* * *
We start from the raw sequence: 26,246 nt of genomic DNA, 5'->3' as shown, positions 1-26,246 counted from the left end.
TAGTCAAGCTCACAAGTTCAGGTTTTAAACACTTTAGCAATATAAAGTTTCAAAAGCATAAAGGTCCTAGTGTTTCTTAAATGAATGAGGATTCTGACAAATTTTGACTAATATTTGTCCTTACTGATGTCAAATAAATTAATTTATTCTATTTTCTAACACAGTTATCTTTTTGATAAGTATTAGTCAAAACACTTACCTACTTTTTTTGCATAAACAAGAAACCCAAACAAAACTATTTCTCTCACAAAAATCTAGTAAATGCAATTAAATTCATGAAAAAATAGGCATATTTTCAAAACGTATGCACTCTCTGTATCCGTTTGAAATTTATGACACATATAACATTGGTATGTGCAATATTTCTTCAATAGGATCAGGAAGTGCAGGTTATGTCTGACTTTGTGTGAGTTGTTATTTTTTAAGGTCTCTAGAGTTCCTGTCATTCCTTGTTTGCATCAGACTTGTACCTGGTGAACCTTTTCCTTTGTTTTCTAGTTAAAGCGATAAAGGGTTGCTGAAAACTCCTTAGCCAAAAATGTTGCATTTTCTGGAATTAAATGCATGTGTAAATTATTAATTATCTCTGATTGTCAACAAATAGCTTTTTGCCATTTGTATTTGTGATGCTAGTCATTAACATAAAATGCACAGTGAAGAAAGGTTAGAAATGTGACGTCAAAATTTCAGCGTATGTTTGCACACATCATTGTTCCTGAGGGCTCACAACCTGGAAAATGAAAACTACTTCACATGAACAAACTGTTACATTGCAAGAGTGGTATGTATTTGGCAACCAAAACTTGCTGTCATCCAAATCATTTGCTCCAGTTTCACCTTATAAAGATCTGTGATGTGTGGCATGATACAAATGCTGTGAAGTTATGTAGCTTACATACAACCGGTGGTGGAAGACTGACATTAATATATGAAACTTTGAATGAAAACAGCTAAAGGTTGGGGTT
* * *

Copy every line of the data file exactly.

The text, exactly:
We start from the raw sequence: 26,246 nt of genomic DNA, 5'->3' as shown, positions 1-26,246 counted from the left end.
TAGTCAAGCTCACAAGTTCAGGTTTTAAACACTTTAGCAATATAAAGTTTCAAAAGCATAAAGGTCCTAGTGTTTCTTAAATGAATGAGGATTCTGACAAATTTTGACTAATATTTGTCCTTACTGATGTCAAATAAATTAATTTATTCTATTTTCTAACACAGTTATCTTTTTGATAAGTATTAGTCAAAACACTTACCTACTTTTTTTGCATAAACAAGAAACCCAAACAAAACTATTTCTCTCACAAAAATCTAGTAAATGCAATTAAATTCATGAAAAAATAGGCATATTTTCAAAACGTATGCACTCTCTGTATCCGTTTGAAATTTATGACACATATAACATTGGTATGTGCAATATTTCTTCAATAGGATCAGGAAGTGCAGGTTATGTCTGACTTTGTGTGAGTTGTTATTTTTTAAGGTCTCTAGAGTTCCTGTCATTCCTTGTTTGCATCAGACTTGTACCTGGTGAACCTTTTCCTTTGTTTTCTAGTTAAAGCGATAAAGGGTTGCTGAAAACTCCTTAGCCAAAAATGTTGCATTTTCTGGAATTAAATGCATGTGTAAATTATTAATTATCTCTGATTGTCAACAAATAGCTTTTTGCCATTTGTATTTGTGATGCTAGTCATTAACATAAAATGCACAGTGAAGAAAGGTTAGAAATGTGACGTCAAAATTTCAGCGTATGTTTGCACACATCATTGTTCCTGAGGGCTCACAACCTGGAAAATGAAAACTACTTCACATGAACAAACTGTTACATTGCAAGAGTGGTATGTATTTGGCAACCAAAACTTGCTGTCATCCAAATCATTTGCTCCAGTTTCACCTTATAAAGATCTGTGATGTGTGGCATGATACAAATGCTGTGAAGTTATGTAGCTTACATACAACCGGTGGTGGAAGACTGACATTAATATATGAAACTTTGAATGAAAACAGCTAAAGGTTGGGGTT